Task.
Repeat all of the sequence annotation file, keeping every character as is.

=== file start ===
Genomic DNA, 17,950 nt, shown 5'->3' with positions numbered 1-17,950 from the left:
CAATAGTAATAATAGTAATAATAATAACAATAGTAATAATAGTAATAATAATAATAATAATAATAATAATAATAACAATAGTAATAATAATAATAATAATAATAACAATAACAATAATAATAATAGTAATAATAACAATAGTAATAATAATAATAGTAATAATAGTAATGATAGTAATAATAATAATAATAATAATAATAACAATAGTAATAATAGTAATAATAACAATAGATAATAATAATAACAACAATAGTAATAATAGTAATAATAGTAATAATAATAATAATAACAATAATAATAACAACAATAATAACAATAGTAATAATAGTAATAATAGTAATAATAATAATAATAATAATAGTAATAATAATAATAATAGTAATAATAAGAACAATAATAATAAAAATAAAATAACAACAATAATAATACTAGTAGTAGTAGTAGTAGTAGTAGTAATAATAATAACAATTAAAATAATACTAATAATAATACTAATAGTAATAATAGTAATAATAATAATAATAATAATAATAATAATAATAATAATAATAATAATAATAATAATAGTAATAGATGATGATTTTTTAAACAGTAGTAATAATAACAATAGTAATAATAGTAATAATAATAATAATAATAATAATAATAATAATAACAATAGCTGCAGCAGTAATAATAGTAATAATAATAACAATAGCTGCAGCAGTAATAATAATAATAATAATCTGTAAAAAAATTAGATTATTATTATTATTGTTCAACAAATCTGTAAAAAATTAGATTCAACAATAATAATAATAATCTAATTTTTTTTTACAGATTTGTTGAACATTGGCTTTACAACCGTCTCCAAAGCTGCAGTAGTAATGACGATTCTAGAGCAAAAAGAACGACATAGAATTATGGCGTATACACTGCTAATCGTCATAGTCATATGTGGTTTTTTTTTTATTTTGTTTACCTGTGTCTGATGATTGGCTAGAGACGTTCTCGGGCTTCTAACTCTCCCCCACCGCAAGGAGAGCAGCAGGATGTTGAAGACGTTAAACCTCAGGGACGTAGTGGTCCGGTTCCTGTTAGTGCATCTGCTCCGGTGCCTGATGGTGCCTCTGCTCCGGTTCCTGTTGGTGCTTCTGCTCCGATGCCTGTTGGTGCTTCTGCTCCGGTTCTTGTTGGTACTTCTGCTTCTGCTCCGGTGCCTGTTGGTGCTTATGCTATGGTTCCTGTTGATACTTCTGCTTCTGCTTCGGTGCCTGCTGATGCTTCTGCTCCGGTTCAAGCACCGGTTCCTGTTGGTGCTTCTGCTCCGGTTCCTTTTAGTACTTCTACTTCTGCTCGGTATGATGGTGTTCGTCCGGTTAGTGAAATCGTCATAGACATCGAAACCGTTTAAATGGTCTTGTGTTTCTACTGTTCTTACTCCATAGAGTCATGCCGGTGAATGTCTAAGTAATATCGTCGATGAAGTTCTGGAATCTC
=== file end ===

Genomic DNA, 17,950 nt, shown 5'->3' with positions numbered 1-17,950 from the left:
CAATAGTAATAATAGTAATAATAATAACAATAGTAATAATAGTAATAATAATAATAATAATAATAATAATAATAACAATAGTAATAATAATAATAATAATAATAACAATAACAATAATAATAATAGTAATAATAACAATAGTAATAATAATAATAGTAATAATAGTAATGATAGTAATAATAATAATAATAATAATAATAACAATAGTAATAATAGTAATAATAACAATAGATAATAATAATAACAACAATAGTAATAATAGTAATAATAGTAATAATAATAATAATAACAATAATAATAACAACAATAATAACAATAGTAATAATAGTAATAATAGTAATAATAATAATAATAATAATAGTAATAATAATAATAATAGTAATAATAAGAACAATAATAATAAAAATAAAATAACAACAATAATAATACTAGTAGTAGTAGTAGTAGTAGTAGTAATAATAATAACAATTAAAATAATACTAATAATAATACTAATAGTAATAATAGTAATAATAATAATAATAATAATAATAATAATAATAATAATAATAATAATAATAATAATAGTAATAGATGATGATTTTTTAAACAGTAGTAATAATAACAATAGTAATAATAGTAATAATAATAATAATAATAATAATAATAATAATAACAATAGCTGCAGCAGTAATAATAGTAATAATAATAACAATAGCTGCAGCAGTAATAATAATAATAATAATCTGTAAAAAAATTAGATTATTATTATTATTGTTCAACAAATCTGTAAAAAATTAGATTCAACAATAATAATAATAATCTAATTTTTTTTTACAGATTTGTTGAACATTGGCTTTACAACCGTCTCCAAAGCTGCAGTAGTAATGACGATTCTAGAGCAAAAAGAACGACATAGAATTATGGCGTATACACTGCTAATCGTCATAGTCATATGTGGTTTTTTTTTTATTTTGTTTACCTGTGTCTGATGATTGGCTAGAGACGTTCTCGGGCTTCTAACTCTCCCCCACCGCAAGGAGAGCAGCAGGATGTTGAAGACGTTAAACCTCAGGGACGTAGTGGTCCGGTTCCTGTTAGTGCATCTGCTCCGGTGCCTGATGGTGCCTCTGCTCCGGTTCCTGTTGGTGCTTCTGCTCCGATGCCTGTTGGTGCTTCTGCTCCGGTTCTTGTTGGTACTTCTGCTTCTGCTCCGGTGCCTGTTGGTGCTTATGCTATGGTTCCTGTTGATACTTCTGCTTCTGCTTCGGTGCCTGCTGATGCTTCTGCTCCGGTTCAAGCACCGGTTCCTGTTGGTGCTTCTGCTCCGGTTCCTTTTAGTACTTCTACTTCTGCTCGGTATGATGGTGTTCGTCCGGTTAGTGAAATCGTCATAGACATCGAAACCGTTTAAATGGTCTTGTGTTTCTACTGTTCTTACTCCATAGAGTCATGCCGGTGAATGTCTAAGTAATATCGTCGATGAAGTTCTGGAATCTC